John
  • HVACNUT
    HVACNUT Member Posts: 5,858
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    pecmsg said:
    You can't legally add R22 knowing there's a leak. It's 29. Replace it, along with the line set or you won't be able rent it or sell it.
    with less than 50#'s you can keep adding until the bank account goes empty!
    That doesn't make it right. If it's a leak, find and repair. If it's in the evaporator or condenser, replace If R22 IMO.
  • mattmia2
    mattmia2 Member Posts: 9,734
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    Was that cap on the access valve always missing? if the caps aren't out on and seated with a wrench the charge will eventually leak out of the access valves.(same goes for the caps on the service valves)
  • pecmsg
    pecmsg Member Posts: 4,881
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    HVACNUT said:
    pecmsg said:
    You can't legally add R22 knowing there's a leak. It's 29. Replace it, along with the line set or you won't be able rent it or sell it.
    with less than 50#'s you can keep adding until the bank account goes empty!
    That doesn't make it right. If it's a leak, find and repair. If it's in the evaporator or condenser, replace If R22 IMO.
    Releasing refrigerant isn’t right. 
    Your point?


  • mattmia2
    mattmia2 Member Posts: 9,734
    edited July 2023
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    pecmsg said:

    HVACNUT said:

    You can't legally add R22 knowing there's a leak. It's 29. Replace it, along with the line set or you won't be able rent it or sell it.

    with less than 50#'s you can keep adding until the bank account goes empty!

    HVACNUT said:


    That doesn't make it right. If it's a leak, find and repair. If it's in the evaporator or condenser, replace If R22 IMO.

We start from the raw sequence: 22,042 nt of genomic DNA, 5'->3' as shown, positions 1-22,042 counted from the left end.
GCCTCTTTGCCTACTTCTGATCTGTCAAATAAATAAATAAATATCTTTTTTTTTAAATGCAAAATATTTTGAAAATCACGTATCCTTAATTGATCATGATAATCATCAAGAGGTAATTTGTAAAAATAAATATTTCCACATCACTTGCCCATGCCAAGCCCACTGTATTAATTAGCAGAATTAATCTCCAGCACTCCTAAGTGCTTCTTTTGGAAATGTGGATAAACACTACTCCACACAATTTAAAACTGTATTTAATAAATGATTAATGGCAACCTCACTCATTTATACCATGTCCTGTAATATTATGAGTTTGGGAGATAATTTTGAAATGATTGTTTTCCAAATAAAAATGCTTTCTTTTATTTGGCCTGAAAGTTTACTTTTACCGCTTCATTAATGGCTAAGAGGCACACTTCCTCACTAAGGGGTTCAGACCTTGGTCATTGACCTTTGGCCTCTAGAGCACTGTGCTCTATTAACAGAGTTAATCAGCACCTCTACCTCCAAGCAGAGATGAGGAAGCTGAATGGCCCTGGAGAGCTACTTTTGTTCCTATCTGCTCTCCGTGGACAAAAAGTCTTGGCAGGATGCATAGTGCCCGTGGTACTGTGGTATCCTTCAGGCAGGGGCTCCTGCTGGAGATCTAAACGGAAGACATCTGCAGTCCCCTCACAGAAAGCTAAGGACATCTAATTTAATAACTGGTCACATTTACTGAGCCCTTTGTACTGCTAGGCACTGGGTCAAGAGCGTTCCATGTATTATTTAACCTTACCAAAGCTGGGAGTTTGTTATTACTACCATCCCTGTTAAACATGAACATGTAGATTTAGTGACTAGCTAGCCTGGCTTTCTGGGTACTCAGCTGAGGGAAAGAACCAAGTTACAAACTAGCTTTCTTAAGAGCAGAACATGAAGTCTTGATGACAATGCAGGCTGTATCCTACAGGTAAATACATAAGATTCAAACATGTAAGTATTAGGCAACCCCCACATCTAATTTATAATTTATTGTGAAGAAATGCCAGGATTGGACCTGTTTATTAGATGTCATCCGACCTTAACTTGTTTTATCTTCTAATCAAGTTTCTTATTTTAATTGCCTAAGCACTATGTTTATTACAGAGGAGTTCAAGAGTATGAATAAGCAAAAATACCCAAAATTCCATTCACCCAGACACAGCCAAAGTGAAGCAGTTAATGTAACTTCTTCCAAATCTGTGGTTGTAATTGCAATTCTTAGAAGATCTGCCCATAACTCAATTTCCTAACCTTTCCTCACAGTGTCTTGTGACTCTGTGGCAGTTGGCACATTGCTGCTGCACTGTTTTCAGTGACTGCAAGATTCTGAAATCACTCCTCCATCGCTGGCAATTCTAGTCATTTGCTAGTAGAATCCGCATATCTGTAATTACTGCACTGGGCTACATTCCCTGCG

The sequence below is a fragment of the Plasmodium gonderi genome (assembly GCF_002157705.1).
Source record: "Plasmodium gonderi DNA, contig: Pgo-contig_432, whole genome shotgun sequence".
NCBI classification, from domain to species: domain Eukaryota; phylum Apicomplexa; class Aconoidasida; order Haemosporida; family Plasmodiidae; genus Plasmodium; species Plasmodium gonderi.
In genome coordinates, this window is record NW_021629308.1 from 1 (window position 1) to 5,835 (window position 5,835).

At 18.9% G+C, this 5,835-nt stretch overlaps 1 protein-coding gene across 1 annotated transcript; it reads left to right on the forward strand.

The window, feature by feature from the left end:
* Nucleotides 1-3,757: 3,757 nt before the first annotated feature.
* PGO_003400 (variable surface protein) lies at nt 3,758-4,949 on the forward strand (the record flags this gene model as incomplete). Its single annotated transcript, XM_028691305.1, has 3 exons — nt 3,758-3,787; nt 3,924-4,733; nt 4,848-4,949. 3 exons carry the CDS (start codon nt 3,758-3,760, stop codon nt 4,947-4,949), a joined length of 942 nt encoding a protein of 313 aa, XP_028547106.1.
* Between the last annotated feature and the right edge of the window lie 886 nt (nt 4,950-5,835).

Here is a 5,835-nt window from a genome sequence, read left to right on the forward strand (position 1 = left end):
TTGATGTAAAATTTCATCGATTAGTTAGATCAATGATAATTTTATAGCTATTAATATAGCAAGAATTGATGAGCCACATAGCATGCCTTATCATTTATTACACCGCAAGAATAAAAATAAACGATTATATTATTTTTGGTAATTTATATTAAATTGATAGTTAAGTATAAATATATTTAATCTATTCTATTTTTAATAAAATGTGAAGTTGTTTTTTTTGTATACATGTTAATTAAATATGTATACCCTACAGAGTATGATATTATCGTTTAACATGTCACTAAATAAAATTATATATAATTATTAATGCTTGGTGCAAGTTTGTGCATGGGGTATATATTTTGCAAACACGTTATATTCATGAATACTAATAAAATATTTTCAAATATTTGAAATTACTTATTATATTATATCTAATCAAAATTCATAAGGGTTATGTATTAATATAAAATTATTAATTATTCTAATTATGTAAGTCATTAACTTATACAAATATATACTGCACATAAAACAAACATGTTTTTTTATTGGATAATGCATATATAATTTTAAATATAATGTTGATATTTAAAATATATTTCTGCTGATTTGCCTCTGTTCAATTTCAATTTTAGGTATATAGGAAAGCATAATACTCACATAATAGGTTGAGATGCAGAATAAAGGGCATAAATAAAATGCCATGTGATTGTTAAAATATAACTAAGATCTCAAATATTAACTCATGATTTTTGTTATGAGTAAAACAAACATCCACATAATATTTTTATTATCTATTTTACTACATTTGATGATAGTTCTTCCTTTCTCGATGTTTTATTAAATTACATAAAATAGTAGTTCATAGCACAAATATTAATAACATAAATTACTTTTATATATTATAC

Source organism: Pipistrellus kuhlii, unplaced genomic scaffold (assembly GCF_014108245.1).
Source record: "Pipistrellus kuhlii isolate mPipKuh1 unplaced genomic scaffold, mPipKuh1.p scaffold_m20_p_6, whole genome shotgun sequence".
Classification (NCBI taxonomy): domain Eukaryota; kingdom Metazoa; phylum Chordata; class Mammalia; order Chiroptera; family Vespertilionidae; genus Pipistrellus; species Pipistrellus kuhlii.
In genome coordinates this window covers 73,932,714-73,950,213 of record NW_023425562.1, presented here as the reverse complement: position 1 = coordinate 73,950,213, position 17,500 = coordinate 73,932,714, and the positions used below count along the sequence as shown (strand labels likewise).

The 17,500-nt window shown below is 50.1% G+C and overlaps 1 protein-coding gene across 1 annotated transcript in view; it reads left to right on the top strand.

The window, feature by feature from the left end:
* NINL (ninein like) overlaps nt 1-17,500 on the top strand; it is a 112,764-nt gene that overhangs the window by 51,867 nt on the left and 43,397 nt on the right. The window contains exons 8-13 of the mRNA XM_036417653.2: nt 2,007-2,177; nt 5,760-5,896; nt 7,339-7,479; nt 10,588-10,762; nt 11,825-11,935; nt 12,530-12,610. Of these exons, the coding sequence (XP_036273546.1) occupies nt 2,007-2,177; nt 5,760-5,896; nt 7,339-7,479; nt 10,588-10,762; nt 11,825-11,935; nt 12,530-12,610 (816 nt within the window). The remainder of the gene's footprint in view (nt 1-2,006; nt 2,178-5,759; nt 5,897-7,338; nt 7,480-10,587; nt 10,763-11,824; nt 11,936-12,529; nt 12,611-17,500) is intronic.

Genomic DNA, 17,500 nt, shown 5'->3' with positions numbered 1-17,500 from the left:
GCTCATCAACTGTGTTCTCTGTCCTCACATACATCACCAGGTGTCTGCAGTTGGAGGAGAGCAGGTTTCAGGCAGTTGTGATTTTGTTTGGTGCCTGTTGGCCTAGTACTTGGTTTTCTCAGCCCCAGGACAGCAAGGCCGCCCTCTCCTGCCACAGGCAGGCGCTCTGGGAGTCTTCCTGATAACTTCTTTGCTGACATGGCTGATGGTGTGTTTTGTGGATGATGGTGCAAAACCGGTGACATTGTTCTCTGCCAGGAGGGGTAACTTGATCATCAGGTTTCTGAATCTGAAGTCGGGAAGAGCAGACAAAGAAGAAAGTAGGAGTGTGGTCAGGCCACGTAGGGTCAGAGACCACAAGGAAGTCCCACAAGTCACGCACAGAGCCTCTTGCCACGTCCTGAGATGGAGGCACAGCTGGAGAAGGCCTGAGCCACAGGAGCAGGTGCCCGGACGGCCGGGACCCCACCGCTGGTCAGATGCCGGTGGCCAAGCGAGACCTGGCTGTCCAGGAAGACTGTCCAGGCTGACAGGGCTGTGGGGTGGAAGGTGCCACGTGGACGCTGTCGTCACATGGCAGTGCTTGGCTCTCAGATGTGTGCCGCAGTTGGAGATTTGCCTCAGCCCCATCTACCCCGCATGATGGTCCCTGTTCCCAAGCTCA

I posted the link to the epa information page which has a link to the actual rule.
  • mattmia2
    mattmia2 Member Posts: 9,734
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    MaxMercy said:


    A fan here or there, a couple of capacitors, one relay (they call them contactors these days?) and they're still humming along.
    John

    It is a power systems vs electronics things. In power systems they tend to be called contactors, in electronics they tend to be called relays. Size is a factor too, no one is calling a 2 a control relay a contactor.
  • pecmsg
    pecmsg Member Posts: 4,881
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    mattmia2 said:
    pecmsg said:
    You can't legally add R22 knowing there's a leak. It's 29. Replace it, along with the line set or you won't be able rent it or sell it.
    with less than 50#'s you can keep adding until the bank account goes empty!
    That doesn't make it right. If it's a leak, find and repair. If it's in the evaporator or condenser, replace If R22 IMO.
    I posted the link to the epa information page which has a link to the actual rule.
    The rule is
    less than 50#’s total charge keep recharging. 

    I don’t agree

    i also don’t agree with releasing refrigerant. 

    Those are facts
  • mattmia2
    mattmia2 Member Posts: 9,734
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    So the suction line was icing, it wasn't icing near the evaporator (indoor coil).